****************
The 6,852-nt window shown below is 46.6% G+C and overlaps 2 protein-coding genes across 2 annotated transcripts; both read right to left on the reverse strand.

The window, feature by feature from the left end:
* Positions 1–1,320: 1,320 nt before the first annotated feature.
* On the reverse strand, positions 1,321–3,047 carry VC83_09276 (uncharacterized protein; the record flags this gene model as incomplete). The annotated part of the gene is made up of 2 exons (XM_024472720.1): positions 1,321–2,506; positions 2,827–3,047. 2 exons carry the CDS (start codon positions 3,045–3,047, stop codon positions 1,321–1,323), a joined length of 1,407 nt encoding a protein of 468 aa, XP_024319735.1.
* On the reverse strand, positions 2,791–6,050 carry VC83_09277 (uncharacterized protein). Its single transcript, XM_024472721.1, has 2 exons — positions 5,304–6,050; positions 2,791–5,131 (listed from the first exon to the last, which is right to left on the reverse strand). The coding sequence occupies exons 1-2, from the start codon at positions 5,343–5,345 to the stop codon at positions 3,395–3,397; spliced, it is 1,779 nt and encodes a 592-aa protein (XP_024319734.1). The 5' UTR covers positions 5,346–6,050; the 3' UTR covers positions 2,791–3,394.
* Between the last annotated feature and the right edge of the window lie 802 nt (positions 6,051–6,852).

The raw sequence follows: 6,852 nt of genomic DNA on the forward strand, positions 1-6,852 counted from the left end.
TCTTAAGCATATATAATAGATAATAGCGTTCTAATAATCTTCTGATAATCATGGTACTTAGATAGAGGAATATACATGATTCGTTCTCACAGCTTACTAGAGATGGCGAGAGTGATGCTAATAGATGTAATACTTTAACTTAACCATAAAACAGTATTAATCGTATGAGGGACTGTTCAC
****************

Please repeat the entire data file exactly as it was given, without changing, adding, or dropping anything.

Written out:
The 6,852-nt window shown below is 46.6% G+C and overlaps 2 protein-coding genes across 2 annotated transcripts; both read right to left on the reverse strand.

The window, feature by feature from the left end:
* Positions 1–1,320: 1,320 nt before the first annotated feature.
* On the reverse strand, positions 1,321–3,047 carry VC83_09276 (uncharacterized protein; the record flags this gene model as incomplete). The annotated part of the gene is made up of 2 exons (XM_024472720.1): positions 1,321–2,506; positions 2,827–3,047. 2 exons carry the CDS (start codon positions 3,045–3,047, stop codon positions 1,321–1,323), a joined length of 1,407 nt encoding a protein of 468 aa, XP_024319735.1.
* On the reverse strand, positions 2,791–6,050 carry VC83_09277 (uncharacterized protein). Its single transcript, XM_024472721.1, has 2 exons — positions 5,304–6,050; positions 2,791–5,131 (listed from the first exon to the last, which is right to left on the reverse strand). The coding sequence occupies exons 1-2, from the start codon at positions 5,343–5,345 to the stop codon at positions 3,395–3,397; spliced, it is 1,779 nt and encodes a 592-aa protein (XP_024319734.1). The 5' UTR covers positions 5,346–6,050; the 3' UTR covers positions 2,791–3,394.
* Between the last annotated feature and the right edge of the window lie 802 nt (positions 6,051–6,852).

The raw sequence follows: 6,852 nt of genomic DNA on the forward strand, positions 1-6,852 counted from the left end.
TCTTAAGCATATATAATAGATAATAGCGTTCTAATAATCTTCTGATAATCATGGTACTTAGATAGAGGAATATACATGATTCGTTCTCACAGCTTACTAGAGATGGCGAGAGTGATGCTAATAGATGTAATACTTTAACTTAACCATAAAACAGTATTAATCGTATGAGGGACTGTTCAC